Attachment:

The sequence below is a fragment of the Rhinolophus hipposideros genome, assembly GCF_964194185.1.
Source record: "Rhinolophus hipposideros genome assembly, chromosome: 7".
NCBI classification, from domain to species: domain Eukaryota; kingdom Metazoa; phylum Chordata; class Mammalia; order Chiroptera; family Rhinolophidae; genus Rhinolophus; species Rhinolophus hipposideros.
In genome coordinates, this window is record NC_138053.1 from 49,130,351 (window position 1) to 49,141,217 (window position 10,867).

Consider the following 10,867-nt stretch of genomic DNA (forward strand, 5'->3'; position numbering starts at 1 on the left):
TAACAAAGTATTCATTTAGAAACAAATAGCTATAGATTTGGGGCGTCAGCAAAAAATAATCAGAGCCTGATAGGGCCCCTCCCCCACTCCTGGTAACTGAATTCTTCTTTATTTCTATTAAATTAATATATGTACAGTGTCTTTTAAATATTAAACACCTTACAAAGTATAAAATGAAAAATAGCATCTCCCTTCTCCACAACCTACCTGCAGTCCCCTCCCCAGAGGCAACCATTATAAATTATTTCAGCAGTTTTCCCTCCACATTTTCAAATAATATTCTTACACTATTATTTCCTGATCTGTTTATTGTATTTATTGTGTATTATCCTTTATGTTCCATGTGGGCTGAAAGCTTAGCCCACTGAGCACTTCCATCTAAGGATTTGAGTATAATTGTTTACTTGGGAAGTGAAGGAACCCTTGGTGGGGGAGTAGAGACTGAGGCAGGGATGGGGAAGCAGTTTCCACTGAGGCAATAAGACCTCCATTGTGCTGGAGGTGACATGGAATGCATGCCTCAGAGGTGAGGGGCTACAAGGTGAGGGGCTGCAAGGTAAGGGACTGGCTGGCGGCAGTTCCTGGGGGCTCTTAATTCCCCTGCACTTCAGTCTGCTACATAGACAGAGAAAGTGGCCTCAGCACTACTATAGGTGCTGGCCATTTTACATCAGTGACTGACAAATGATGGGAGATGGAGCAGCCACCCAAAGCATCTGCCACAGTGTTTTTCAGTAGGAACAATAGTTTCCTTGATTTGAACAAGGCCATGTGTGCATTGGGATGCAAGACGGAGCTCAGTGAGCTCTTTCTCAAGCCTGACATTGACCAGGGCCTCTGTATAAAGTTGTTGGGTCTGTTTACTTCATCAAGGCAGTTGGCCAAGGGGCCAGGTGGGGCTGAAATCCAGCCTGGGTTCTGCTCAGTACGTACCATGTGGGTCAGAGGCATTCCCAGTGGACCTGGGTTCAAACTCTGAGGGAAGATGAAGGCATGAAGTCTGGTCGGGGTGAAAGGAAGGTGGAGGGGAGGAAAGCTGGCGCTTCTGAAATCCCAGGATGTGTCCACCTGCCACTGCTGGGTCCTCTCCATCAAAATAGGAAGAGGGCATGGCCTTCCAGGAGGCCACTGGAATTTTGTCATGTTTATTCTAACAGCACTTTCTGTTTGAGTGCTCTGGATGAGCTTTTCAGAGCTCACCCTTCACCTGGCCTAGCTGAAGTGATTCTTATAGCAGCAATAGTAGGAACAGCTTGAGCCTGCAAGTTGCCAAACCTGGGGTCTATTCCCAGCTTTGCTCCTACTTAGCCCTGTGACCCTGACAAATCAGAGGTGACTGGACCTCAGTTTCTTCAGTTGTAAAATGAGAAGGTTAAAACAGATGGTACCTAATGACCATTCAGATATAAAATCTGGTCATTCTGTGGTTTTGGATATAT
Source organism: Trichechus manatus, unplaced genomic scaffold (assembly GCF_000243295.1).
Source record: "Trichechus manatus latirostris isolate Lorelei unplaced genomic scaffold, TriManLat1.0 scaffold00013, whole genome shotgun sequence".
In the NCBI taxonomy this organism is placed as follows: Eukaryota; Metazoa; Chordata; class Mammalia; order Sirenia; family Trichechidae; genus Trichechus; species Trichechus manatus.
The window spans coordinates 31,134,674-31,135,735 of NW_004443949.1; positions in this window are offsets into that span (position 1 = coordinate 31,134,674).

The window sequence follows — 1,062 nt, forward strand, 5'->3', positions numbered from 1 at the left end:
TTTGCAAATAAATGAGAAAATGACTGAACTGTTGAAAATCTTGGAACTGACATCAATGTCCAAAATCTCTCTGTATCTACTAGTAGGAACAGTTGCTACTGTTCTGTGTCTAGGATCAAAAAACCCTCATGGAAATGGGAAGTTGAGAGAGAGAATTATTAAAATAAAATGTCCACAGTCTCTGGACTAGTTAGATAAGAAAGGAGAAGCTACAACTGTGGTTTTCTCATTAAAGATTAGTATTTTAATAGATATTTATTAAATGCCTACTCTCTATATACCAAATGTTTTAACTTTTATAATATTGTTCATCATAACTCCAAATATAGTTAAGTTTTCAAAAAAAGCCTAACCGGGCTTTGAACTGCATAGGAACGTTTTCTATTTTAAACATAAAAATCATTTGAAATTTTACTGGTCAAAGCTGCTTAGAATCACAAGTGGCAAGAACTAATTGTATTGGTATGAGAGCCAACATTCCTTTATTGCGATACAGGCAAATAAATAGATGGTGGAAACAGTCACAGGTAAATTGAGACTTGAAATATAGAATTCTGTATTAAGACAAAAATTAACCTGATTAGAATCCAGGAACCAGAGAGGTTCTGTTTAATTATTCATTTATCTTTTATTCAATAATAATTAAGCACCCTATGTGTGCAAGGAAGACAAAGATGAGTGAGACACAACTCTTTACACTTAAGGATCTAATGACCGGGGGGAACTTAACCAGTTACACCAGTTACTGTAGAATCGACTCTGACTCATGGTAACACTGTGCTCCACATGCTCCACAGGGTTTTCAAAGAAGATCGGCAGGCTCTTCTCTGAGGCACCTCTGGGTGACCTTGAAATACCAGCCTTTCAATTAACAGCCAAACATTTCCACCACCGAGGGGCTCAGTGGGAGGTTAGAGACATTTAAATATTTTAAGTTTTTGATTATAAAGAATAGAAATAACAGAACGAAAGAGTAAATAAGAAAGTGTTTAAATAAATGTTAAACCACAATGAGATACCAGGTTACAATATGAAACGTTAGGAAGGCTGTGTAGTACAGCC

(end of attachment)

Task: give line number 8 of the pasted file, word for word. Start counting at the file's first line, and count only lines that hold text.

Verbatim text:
Source record: "Trichechus manatus latirostris isolate Lorelei unplaced genomic scaffold, TriManLat1.0 scaffold00013, whole genome shotgun sequence".